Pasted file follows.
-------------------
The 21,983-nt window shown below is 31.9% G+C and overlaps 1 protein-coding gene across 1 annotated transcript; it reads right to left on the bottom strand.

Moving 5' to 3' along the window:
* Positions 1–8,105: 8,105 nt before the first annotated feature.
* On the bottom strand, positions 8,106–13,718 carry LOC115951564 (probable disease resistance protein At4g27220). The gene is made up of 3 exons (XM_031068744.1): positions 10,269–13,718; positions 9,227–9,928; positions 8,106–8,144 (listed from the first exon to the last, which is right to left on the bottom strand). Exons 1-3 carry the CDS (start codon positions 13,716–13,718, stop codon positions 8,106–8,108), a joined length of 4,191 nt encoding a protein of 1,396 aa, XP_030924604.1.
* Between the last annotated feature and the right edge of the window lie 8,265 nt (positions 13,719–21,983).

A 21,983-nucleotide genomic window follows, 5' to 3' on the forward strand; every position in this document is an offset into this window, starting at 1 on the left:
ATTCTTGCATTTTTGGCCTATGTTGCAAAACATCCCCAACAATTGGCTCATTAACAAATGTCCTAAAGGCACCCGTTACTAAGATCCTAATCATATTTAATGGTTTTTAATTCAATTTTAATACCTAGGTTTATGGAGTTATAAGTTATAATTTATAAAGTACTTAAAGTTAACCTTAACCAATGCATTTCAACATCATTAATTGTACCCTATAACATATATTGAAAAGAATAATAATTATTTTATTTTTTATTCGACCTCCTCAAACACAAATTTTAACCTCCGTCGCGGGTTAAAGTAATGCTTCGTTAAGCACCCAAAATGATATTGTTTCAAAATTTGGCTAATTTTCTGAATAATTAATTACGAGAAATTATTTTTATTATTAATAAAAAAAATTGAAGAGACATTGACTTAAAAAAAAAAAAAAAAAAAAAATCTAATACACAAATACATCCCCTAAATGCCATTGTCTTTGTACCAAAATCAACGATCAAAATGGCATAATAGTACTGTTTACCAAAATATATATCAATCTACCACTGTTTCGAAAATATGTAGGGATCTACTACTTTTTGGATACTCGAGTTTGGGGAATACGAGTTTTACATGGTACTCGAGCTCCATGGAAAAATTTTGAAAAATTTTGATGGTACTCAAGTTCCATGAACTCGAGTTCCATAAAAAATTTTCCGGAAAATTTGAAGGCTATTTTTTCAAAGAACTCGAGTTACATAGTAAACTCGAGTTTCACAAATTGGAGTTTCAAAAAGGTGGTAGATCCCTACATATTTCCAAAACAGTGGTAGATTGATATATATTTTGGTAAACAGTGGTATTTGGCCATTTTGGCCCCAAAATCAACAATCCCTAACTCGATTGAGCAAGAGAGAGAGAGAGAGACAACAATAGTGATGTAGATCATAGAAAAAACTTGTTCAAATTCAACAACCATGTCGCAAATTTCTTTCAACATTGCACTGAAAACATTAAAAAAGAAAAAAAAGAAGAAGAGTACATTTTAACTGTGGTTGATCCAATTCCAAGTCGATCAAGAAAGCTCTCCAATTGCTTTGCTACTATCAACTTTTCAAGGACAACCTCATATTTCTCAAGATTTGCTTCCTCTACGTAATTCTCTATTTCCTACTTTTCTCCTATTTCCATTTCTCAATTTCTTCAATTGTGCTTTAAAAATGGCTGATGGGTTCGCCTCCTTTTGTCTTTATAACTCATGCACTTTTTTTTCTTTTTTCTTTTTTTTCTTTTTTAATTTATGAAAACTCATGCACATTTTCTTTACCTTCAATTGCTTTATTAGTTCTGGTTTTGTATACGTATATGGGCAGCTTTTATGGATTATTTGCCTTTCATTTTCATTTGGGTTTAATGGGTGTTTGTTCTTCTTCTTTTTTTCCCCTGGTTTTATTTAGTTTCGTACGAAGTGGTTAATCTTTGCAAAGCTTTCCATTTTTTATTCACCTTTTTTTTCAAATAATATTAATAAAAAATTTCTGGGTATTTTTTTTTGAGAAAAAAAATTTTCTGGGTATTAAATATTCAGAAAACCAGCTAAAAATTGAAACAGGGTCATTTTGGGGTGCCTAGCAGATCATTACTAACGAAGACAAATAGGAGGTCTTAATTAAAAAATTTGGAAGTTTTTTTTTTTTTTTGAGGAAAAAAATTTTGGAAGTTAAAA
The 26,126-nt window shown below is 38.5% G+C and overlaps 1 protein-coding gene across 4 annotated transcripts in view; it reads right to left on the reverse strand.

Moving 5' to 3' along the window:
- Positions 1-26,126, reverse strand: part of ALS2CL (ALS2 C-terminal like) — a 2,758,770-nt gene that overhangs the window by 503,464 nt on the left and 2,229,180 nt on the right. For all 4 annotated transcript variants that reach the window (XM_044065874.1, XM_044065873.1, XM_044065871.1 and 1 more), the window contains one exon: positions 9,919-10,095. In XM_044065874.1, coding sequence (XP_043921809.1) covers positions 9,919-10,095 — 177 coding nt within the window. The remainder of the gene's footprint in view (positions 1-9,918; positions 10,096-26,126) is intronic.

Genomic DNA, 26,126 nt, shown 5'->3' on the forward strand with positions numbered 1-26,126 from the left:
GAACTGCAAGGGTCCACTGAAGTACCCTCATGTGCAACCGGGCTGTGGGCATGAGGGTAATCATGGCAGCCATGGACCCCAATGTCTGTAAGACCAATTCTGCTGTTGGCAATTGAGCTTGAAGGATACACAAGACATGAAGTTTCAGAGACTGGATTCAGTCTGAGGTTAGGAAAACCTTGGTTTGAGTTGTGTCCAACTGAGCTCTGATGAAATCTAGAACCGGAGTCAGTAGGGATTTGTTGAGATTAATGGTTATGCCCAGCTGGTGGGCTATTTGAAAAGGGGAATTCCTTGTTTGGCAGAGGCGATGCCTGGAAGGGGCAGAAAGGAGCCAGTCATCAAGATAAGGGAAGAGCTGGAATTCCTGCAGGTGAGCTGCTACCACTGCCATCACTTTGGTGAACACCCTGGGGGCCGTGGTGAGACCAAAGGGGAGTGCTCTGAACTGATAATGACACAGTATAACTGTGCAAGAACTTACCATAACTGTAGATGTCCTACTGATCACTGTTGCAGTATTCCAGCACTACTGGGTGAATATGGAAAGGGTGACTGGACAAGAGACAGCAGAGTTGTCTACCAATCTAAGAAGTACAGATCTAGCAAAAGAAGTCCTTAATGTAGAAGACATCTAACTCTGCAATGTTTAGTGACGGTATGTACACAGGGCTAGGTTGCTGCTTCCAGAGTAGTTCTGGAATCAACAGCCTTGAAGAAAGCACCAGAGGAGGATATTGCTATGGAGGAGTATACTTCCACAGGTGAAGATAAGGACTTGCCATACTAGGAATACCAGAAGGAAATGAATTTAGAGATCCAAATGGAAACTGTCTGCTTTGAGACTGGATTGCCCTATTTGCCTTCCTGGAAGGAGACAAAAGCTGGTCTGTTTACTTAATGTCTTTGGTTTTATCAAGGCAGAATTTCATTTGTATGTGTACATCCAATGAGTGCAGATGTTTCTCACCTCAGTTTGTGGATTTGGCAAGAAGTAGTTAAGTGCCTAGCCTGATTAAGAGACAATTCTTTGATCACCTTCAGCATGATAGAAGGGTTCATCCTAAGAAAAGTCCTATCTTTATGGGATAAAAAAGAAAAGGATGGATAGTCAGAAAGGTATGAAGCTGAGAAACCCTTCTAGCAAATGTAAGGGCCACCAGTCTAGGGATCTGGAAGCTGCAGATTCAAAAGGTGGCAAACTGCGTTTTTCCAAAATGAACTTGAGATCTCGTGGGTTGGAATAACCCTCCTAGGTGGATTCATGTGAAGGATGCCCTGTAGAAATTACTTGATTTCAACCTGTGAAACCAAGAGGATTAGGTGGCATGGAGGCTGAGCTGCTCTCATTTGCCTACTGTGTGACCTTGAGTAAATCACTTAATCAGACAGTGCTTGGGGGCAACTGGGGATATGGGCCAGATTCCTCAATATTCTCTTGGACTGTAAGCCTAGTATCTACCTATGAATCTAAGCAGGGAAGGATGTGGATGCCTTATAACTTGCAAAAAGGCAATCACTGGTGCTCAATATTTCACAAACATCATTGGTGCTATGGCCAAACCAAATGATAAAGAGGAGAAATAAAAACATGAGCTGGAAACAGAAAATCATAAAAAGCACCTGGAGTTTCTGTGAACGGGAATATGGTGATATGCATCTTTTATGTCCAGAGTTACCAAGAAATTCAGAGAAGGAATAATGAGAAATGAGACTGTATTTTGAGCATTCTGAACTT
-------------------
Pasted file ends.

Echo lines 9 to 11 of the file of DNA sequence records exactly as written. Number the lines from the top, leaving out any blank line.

Moving 5' to 3' along the window:
- Positions 1-26,126, reverse strand: part of ALS2CL (ALS2 C-terminal like) — a 2,758,770-nt gene that overhangs the window by 503,464 nt on the left and 2,229,180 nt on the right. For all 4 annotated transcript variants that reach the window (XM_044065874.1, XM_044065873.1, XM_044065871.1 and 1 more), the window contains one exon: positions 9,919-10,095. In XM_044065874.1, coding sequence (XP_043921809.1) covers positions 9,919-10,095 — 177 coding nt within the window. The remainder of the gene's footprint in view (positions 1-9,918; positions 10,096-26,126) is intronic.

Genomic DNA, 26,126 nt, shown 5'->3' on the forward strand with positions numbered 1-26,126 from the left: